echo ‘http://www.cbchangar.com/uploads/images/’ . $row[‘image’] . ”;
    echo ” . $row[‘description’] . ”;
    echo ”;
    }
    echo ”;
    // End XML file
    ?>

    how would I get it to output the xml like this

    1
    Gallery 1

    2
    Gallery 2

    basically I need to have the php script output the mysql data, but it needs to list all images associated with the gallery name. so when the client updates the photo gallery, when they create a new gallery they give it a name… that name is stored into the database by gname. so the xml file would list say gallery 1 then list all the images that are tagged or associated with gallery 1, then it would close that gname tag and then go to gname again which would say gallery 2, and so forth.

    any help would be greatly appreciated

  4. Jasen,
    as I can read from your comment, you have MySQL table “photogallery” with attributes gname, title and image (gname is gallery name). To produce XML hierarchy with sql2xml function from this post, you will have to create small PHP file:

    < ? include('sql2xml.php') ?>
    <DOCUMENT>
    < ? sql2xml('select gname, image from photogallery order by gname, title', '1') ?>
    </DOCUMENT>

    Optional parameter ‘1’ means to have first column (gname) in level 1 while other columns from the select will be placed to the lower level. Please download redips1.tar.gz where you can find prepared examples and short readme.txt file. You will have to set MySQL username and password in sql2xml.php file (line 13) and edit test.php file (just replace select statement).

  5. How do I get it to structure the xml file like so …

    <gname>Cars</gname>
      <imgName>Image 1</imgName>
        <caption>Image 1 Caption</caption>
    <gname>Jasen and Jenn</gname>

    basically..your code works, I mean obviously..
    but it does not format the xml into the above format.
    it just lists it out in a straight line.

    so the code is doing what it needs to do, but its not
    structuring it.

    am I missing something somewhere?

    thanks
    Jasen

  6. Yes, sql2xml listed data in a straight line. I made a little modification in PHP code and instead of print, function uses printf, so XML output will be nicely indented. Function now has one optional parameter more – starting indent – to add additional spaces before printed line.

    I will like to mention that each record (row) fetched from the database will be closed in <ROW></ROW> tags. Fetched records should be somehow grouped and nested if you need.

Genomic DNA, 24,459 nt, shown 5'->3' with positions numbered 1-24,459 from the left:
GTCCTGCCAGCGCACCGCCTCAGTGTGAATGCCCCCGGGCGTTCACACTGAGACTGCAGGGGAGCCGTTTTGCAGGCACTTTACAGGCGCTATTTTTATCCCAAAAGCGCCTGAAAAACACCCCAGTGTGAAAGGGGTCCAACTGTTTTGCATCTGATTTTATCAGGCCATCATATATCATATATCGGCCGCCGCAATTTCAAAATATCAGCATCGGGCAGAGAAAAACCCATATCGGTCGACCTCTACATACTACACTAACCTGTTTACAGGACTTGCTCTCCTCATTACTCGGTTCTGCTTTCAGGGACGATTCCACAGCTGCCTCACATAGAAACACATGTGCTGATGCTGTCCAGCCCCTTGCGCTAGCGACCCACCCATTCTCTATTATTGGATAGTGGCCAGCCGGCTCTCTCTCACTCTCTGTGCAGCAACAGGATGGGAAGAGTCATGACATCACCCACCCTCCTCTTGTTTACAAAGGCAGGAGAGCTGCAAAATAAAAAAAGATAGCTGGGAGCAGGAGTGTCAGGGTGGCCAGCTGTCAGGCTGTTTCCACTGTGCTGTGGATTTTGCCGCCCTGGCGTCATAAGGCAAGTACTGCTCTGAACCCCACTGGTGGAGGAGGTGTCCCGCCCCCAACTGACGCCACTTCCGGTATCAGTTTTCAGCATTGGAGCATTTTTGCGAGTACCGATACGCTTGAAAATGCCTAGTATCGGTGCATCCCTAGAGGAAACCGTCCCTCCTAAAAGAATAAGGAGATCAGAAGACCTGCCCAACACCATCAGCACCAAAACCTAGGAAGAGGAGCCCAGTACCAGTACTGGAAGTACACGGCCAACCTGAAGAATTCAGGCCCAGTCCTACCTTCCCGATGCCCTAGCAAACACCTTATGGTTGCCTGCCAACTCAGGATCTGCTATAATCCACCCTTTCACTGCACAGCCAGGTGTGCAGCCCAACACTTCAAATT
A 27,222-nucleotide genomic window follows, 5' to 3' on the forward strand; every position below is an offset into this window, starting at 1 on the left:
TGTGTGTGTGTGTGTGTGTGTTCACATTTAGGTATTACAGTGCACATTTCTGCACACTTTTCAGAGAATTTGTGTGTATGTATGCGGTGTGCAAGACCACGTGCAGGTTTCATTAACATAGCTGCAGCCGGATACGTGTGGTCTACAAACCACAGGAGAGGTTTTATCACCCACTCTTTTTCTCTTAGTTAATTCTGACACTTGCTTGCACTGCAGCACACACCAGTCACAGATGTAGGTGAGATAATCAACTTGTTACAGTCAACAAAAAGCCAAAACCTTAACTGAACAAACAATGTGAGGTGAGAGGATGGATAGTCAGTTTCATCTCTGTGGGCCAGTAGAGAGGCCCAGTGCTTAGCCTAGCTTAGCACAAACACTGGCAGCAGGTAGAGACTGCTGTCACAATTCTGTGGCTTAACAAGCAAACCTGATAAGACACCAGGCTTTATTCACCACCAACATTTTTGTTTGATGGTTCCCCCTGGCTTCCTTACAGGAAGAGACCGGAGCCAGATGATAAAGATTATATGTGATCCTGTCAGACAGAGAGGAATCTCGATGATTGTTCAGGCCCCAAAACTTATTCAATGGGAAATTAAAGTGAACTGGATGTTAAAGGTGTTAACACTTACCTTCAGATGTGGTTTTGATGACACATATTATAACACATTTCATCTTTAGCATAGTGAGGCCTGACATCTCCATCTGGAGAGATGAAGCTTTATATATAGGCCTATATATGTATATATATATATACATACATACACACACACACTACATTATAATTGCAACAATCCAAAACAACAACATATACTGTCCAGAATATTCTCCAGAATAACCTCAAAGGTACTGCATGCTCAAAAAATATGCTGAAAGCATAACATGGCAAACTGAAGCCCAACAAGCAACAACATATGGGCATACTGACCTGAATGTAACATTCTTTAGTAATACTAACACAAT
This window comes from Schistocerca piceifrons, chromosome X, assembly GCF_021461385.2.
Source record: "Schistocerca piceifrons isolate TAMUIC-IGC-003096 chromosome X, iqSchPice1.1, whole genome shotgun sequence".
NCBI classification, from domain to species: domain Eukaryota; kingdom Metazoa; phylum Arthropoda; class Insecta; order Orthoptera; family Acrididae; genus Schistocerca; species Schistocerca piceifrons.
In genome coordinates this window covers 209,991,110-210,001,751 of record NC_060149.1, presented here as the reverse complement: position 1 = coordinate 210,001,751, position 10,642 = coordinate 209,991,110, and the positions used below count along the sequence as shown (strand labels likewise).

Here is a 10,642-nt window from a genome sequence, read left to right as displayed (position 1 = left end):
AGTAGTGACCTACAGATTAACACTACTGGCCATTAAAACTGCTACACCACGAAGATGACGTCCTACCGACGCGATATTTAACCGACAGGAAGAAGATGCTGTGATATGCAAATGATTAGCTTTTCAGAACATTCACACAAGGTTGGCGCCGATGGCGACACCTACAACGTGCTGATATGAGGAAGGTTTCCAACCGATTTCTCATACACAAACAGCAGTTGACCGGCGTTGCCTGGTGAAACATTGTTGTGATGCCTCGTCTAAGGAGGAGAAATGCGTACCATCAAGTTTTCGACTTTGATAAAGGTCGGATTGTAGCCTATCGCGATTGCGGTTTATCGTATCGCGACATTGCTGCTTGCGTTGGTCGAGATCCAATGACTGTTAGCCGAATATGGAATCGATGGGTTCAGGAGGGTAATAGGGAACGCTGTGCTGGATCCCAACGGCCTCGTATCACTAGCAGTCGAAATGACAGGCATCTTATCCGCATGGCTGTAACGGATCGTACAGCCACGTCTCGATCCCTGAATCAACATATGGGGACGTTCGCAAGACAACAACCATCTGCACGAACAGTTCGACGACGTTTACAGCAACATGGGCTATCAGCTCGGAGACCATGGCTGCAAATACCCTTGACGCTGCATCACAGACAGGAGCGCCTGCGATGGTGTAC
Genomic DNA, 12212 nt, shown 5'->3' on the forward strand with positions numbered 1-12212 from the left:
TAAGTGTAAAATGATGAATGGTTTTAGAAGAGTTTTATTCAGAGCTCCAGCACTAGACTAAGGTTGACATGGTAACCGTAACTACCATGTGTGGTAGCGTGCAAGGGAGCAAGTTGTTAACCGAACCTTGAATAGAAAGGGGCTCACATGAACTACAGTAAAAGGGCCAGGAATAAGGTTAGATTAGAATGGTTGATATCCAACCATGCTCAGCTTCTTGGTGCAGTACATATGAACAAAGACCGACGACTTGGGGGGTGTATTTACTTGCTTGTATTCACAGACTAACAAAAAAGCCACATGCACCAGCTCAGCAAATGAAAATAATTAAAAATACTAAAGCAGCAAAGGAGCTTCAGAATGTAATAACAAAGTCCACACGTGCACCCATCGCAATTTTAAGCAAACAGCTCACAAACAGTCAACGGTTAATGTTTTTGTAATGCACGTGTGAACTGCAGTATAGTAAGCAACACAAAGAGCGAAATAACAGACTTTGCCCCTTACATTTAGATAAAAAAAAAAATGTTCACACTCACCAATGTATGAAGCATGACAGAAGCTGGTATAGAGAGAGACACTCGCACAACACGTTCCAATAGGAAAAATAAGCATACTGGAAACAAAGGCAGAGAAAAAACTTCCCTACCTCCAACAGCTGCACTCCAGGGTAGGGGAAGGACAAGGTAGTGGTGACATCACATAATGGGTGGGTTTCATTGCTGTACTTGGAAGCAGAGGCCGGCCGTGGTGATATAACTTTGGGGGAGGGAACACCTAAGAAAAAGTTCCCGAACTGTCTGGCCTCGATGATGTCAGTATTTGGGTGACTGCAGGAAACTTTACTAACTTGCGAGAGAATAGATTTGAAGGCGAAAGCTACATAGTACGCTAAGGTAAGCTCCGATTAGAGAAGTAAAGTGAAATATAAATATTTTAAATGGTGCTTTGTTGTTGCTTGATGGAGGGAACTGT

Anyway, XML should be well formed – properly opened and closed tags, to be parse able with XML processors. Indentation is nice to have but not necessary. You can try to save output from sql2xml to the XML file (don’t forget xml suffix) and open with FF or IE. Browser should recognize XML document type and display it indented – no matter if original XML is listed in straight line or not.

    Please comment if anything has been left out or is not clear.

  7. Dear Sir.

    I have a “some.sql” file in my hand, just like the one you use for creating your “test” database, it’s 2 tables and their record.

    So .. How to convert this file to XML format ?
    Actualy the final result I need is XML format that compatible with PgSQL

    Sincerely
    -bino-

  8. Bino – If you have LAMP server near to your hands, and “some.sql” is MySQL compatible, then sql2xml() can help you. Procedure can go:

    1) save “some.sql” to the database
    2) create XML with PHP function sql2xml()

    I assume that generated XML will not be compatible with PgSQL, but you can apply XSLT on XML to get wanted XML format. Yes, that means to create XSL to transform XML to another XML. Whole procedure seems complicated. I’m just thinking, but did you try to modify “some.sql” like search and replace attribute types for PgSQL syntax – if the goal is to make “some.sql” compatible with PgSQL? Please comment if anything has been left out or is not clear.

  9. Hi,

    Is there a particular reason you use mysql_pconnect() instead of mysql_connect() in your code?

    Thanks

  10. @Jack – mysql_pconnect will try to find already opened database connection to avoid overhead regarding connecting and disconnecting to the database. This type of connection will not be closed after PHP script ends. Instead, it will be saved for future use. Please see documentation of mysql_pconnect for a more details.